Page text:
Author: Kurt Helin

Dwyane Wade

Dwyane Wade’s goal: Play in 82 games this season


Dwyane Wade played in 54 games last season, part of a knee maintenance program designed to keep him fresh for the games that mattered in the playoffs (and he played almost 35 minutes a game in the playoffs, scoring 17.8 points a game with a good .560 true shooting percentage). Him missing all that time was one of the things that frustrated LeBron James with the Heat.

This season Wade has a new goal: Play every game.

Hard to imagine that happening but that’s what he told Ira Winderman of the Sun Sentinel.

My guess is Erik Spoelstra feels differently. Wade may play more regular season games, but he’s going to get his rest.

I’ll add this reminder (pointed out by the brilliant Tom Haberstroh at ESPN): By giving the players a full week off around the All-Star Game but not lengthening the NBA season most teams have one more back-to-back and some more compressed schedule dates. Which is going to mean some heavier wear on guys like Wade.

Meaning, bet the under.

Deron Williams fires back at Kobe: “If I’m 0-for-f******-9, I’m not shooting 20 more shots”

Brooklyn Nets v Toronto Raptors - Game Seven

Deron Williams struggled in Game 2 of the playoff series the Nets ultimately lost to the Heat, going 0-9 from the floor.

This summer in a Sports Illustrated story Gotham Chopra (the director of an upcoming Kobe documentary) said Kobe Bryant said Williams psyched himself out in that game:

“Deron Williams went like 0-for-9. I was like, ‘Can you believe Deron Williams went 0-9?’ Kobe was like, ‘I would go 0-30 before I would go 0-9. 0-9 means you beat yourself, you psyched yourself out of the game, because Deron Williams can get more shots in the game. The only reason is because you’ve just now lost confidence in yourself.’”

Sunday Williams fired a shot back, via The Brooklyn Game:

“I’m a point guard,” Williams said about adopting Bryant’s mentality. “If I’m 0-for-f******-9, I’m not shooting 20 more shots. Not going to happen. I’m a point guard. I’m going to find somebody else. Kobe Bryant, that’s what he’s supposed to do. He’s got that mentality. That works for him, I got my mentality, it works for me.”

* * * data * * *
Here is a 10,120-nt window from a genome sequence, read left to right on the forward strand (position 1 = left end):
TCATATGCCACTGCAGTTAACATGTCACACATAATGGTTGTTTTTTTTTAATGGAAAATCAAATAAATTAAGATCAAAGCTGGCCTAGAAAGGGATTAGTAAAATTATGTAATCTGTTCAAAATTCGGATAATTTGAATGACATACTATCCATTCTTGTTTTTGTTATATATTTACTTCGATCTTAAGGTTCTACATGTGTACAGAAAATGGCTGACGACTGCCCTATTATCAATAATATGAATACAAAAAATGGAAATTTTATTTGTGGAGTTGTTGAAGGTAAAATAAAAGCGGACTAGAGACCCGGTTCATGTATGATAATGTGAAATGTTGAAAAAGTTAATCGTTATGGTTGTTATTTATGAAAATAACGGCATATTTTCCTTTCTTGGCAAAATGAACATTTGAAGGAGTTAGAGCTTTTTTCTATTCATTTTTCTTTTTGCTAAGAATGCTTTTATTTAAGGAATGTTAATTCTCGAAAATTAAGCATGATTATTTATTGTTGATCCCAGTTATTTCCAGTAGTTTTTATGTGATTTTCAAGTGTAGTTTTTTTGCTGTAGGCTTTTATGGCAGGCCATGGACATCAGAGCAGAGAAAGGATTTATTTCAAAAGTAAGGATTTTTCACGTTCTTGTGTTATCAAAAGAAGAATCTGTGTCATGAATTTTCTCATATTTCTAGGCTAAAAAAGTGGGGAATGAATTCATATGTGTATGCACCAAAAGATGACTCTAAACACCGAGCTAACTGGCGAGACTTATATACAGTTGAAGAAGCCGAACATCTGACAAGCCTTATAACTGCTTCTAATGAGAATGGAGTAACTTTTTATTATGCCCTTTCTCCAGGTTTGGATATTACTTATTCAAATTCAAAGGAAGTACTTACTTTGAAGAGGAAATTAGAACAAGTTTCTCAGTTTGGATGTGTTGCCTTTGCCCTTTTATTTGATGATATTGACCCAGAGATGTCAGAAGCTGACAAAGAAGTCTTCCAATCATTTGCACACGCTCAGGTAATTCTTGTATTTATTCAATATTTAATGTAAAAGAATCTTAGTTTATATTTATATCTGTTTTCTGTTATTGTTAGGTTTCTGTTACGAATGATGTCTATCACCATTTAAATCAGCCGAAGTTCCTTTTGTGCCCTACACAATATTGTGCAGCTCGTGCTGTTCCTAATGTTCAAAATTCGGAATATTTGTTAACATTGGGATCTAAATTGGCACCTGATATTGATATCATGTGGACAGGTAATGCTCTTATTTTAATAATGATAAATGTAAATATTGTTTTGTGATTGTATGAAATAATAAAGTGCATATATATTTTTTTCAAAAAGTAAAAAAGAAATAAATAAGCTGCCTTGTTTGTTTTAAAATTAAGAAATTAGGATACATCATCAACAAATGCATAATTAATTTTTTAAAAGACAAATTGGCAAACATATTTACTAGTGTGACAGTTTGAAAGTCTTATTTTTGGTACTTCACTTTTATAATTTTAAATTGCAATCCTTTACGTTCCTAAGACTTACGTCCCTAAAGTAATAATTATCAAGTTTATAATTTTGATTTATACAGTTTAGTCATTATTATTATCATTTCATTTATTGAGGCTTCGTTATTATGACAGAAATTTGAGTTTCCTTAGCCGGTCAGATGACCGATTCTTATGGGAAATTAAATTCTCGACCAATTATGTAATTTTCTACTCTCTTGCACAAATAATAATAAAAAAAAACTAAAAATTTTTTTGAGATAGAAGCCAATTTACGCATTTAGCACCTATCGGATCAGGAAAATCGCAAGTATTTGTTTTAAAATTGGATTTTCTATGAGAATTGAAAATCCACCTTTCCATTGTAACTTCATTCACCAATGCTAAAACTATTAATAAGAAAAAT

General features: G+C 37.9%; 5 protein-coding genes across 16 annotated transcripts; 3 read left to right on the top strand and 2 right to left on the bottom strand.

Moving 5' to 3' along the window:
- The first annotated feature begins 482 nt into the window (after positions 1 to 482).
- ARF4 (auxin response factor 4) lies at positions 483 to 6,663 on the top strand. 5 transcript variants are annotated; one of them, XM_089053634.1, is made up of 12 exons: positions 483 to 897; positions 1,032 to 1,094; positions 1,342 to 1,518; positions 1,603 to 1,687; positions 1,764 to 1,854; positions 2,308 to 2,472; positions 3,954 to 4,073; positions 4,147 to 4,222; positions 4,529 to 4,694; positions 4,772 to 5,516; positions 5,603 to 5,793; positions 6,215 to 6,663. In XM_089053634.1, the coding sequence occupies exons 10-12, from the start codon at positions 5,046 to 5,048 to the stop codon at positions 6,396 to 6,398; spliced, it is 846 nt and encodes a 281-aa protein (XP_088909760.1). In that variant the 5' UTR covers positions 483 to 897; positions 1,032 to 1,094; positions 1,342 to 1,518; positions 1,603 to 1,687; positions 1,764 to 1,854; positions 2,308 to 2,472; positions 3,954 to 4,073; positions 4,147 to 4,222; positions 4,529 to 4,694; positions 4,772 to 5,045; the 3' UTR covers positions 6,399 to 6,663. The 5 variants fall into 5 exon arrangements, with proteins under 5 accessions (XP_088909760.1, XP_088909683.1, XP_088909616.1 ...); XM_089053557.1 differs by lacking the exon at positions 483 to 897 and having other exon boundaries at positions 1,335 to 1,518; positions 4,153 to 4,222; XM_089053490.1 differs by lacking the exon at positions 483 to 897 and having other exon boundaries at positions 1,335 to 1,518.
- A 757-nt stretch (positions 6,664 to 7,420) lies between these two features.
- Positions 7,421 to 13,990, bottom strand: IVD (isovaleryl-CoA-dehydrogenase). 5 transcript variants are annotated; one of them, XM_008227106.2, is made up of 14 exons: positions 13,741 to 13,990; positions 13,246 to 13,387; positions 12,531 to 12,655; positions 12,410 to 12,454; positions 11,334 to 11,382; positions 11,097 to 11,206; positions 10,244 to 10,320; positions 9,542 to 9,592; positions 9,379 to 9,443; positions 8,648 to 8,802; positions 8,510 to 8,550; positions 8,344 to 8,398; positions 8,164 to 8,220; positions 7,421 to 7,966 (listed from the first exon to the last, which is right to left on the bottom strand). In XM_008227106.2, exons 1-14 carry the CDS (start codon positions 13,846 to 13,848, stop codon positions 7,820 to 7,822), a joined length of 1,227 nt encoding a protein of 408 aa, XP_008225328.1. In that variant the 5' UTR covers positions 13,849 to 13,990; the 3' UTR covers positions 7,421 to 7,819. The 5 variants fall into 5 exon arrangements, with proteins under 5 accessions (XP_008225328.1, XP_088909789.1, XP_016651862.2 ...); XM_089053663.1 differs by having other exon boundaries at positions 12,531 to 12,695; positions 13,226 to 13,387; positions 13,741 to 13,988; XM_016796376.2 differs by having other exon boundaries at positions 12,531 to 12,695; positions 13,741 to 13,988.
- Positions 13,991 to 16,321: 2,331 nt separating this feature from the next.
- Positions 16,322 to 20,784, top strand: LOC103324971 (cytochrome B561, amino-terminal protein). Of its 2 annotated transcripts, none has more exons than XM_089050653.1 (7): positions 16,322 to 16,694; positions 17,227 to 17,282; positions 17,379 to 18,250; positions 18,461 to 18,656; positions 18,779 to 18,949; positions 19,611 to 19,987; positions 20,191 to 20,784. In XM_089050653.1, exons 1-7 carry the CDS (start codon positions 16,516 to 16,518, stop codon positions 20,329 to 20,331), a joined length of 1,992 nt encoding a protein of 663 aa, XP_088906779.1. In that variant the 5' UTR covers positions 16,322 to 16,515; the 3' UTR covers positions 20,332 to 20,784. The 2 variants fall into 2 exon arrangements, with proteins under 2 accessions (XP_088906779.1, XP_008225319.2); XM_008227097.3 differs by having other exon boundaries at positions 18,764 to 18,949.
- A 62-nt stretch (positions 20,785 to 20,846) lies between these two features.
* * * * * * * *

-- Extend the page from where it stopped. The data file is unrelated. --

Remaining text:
D-Will didn’t like being called out.

D-Will is right here.

Kobe is Kobe in part because he always believes he can make the shot, that he is the best option, his confidence in his skills is strengthened by his work ethic and is unshakable. But that can be a double edged sword — Kobe has taken high-difficulty shots over defenders rather than pass to open teammates. (If that teammate is Smush Parker, fire away, but when it’s Pau Gasol you got to dish the rock.) Kobe will gun, he just tends to make a lot.

That’s not how Williams views the game. A good point guard wants to see the ball in the hands of the guy who is hot, the guy who is open with the best look. If that’s not him it’s D-Will’s job to get it to the right guy. Kobe can and has done this, too.

But they see the game differently.

LeBron James opens up about Danny Ferry, fatherhood, move home in CNN interview

LeBron James

LeBron James has returned to Cleveland. Don’t know if you heard that, it made a little bit of news this summer. The prodigal son story of LeBron returning to northeast Ohio, bringing with him title aspirations and Kevin Love, has played well everywhere but Miami.

LeBron sat down for a long interview on “CNN’s Unguarded with Rachel Nichols” and we brought you some of the highlights already, specifically James talking about his weight loss this summer. The full interview aired Friday night and there was a lot more to it.

Among the topics covered was former Cavaliers and now Hawks GM Danny Ferry, who is on an indefinite leave of absence from the team after saying some bigoted things about free agent Luol Deng.

LEBRON: Danny was the GM when I was there in Cleveland. And I never got that sense about him. But that doesn’t mean, you know, what he said about Luol Deng absolutely wrong. It was very insensitive. And there’s no room for that in our sport. I mean, we all know that, obviously. There’s not no room for that in our league, or any league, or not even a league. There’s not room for that in society.

The other interesting discussion was LeBron on fatherhood. His fourth-grade son LeBron James Jr. is already drawing some attention for his basketball skills (if you’re not aware how young players start to get tracked, it’s disturbing). LeBron may be better suited than anyone on the planet to guide someone through the challenges of being a young basketball star, but even he is not sure exactly how to do that.